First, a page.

David’s Epic Rant about the awful allotment challenge show was spot on. Such programmes probably inspire people to live out the bucolic lifestyle, ignorant of the hard work and skills required. These telly visions, edited in soft focus with a jaunty Vivaldi soundtrack, are promptly eviscerated by the harsh reality that is the English climate. Turnover of plotholders is high as a result; not because there is anything intrinsically difficult about growing an abundance of food on a few rods of dirt, but because many are not well equipped for the task.
On the subject of epic allotment-related rants, I can think of at least 2 others that can send me apoplectic within seconds:
- Chemical warfare
Plastic is such a pernicious part of the allotment landscape these days that it deserves its own dedicated and detailed rant, but first a heartfelt declamation on herbicides, pesticides and other chemical weapons of mass destruction.
The primary villain of this peace is glyphosate, the active ingredient in Roundup, because it is so ubiquitous, but it applies to any weapons deployed against nature in the growing of food. There are sadly too many to mention. Neonicotinoids deserve a special mention for their role in the collapse of beneficial pollinator populations, and they are now being banned in many countries.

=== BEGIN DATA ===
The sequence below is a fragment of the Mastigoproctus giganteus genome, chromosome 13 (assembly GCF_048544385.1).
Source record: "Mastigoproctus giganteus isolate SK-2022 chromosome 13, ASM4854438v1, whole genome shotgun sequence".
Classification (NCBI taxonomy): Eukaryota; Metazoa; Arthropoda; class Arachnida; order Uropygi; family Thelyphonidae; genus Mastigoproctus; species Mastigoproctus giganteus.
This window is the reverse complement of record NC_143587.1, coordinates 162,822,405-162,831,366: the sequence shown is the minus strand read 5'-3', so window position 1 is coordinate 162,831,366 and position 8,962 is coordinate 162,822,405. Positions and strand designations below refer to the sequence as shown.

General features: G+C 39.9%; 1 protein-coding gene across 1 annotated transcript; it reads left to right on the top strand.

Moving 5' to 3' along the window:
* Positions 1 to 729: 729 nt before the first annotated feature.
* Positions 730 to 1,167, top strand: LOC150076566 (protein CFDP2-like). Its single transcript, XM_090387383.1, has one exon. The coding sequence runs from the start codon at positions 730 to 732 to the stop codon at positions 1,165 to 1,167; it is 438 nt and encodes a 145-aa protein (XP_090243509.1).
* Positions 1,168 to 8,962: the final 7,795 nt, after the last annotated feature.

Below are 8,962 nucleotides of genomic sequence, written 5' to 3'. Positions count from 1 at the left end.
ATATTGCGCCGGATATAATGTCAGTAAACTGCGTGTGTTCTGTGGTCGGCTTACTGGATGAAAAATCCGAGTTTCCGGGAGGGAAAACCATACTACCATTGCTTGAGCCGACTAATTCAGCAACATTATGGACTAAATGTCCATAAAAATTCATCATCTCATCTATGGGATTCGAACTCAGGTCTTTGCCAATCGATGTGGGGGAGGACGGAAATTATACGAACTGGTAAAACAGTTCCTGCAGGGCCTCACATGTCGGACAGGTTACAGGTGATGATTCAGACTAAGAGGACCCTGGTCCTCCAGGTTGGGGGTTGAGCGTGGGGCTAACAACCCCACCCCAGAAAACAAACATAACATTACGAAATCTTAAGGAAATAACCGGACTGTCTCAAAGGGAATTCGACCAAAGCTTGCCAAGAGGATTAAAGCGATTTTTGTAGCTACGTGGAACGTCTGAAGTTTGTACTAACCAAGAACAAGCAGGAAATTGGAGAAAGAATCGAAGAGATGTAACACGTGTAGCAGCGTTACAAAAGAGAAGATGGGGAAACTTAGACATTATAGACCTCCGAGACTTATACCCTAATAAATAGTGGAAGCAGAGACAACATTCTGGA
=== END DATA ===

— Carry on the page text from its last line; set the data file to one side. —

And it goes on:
There is a growing body of evidence on the deleterious effects of these chemicals. The World Health Organisation’s cancer research agency recently concluded that Glyphosate was ‘probably’ carcinogenic. The weedkiller has been detected in food, water and in the air after it has been sprayed.
It turns out that Monsanto Knew of Glyphosate / Cancer Link 35 Years Ago. Despite that, Monsanto appear very upset that the WHO has deviated from the agreed script about safety. Another study recently found that Roundup Herbicide Causes Antibiotic Resistance in Bacteria.